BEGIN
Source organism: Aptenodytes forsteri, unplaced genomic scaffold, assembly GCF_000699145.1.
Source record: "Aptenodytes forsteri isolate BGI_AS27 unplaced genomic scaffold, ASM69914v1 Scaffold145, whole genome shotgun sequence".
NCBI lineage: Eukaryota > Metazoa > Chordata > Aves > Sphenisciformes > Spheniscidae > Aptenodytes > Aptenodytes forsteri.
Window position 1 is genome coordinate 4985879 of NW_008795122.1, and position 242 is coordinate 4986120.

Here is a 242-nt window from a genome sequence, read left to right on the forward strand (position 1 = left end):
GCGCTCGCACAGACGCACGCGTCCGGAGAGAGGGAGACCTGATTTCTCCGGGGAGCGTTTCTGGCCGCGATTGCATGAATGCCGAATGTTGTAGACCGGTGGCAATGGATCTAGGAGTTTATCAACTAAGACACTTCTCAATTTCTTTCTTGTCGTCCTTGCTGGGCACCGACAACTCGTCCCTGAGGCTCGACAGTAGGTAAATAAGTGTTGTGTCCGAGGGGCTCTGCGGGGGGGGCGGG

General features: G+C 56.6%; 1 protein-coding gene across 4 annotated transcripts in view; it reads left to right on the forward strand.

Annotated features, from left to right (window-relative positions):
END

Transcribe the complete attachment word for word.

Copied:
Source organism: Aptenodytes forsteri, unplaced genomic scaffold, assembly GCF_000699145.1.
Source record: "Aptenodytes forsteri isolate BGI_AS27 unplaced genomic scaffold, ASM69914v1 Scaffold145, whole genome shotgun sequence".
NCBI lineage: Eukaryota > Metazoa > Chordata > Aves > Sphenisciformes > Spheniscidae > Aptenodytes > Aptenodytes forsteri.
Window position 1 is genome coordinate 4985879 of NW_008795122.1, and position 242 is coordinate 4986120.

Here is a 242-nt window from a genome sequence, read left to right on the forward strand (position 1 = left end):
GCGCTCGCACAGACGCACGCGTCCGGAGAGAGGGAGACCTGATTTCTCCGGGGAGCGTTTCTGGCCGCGATTGCATGAATGCCGAATGTTGTAGACCGGTGGCAATGGATCTAGGAGTTTATCAACTAAGACACTTCTCAATTTCTTTCTTGTCGTCCTTGCTGGGCACCGACAACTCGTCCCTGAGGCTCGACAGTAGGTAAATAAGTGTTGTGTCCGAGGGGCTCTGCGGGGGGGGCGGG

General features: G+C 56.6%; 1 protein-coding gene across 4 annotated transcripts in view; it reads left to right on the forward strand.

Annotated features, from left to right (window-relative positions):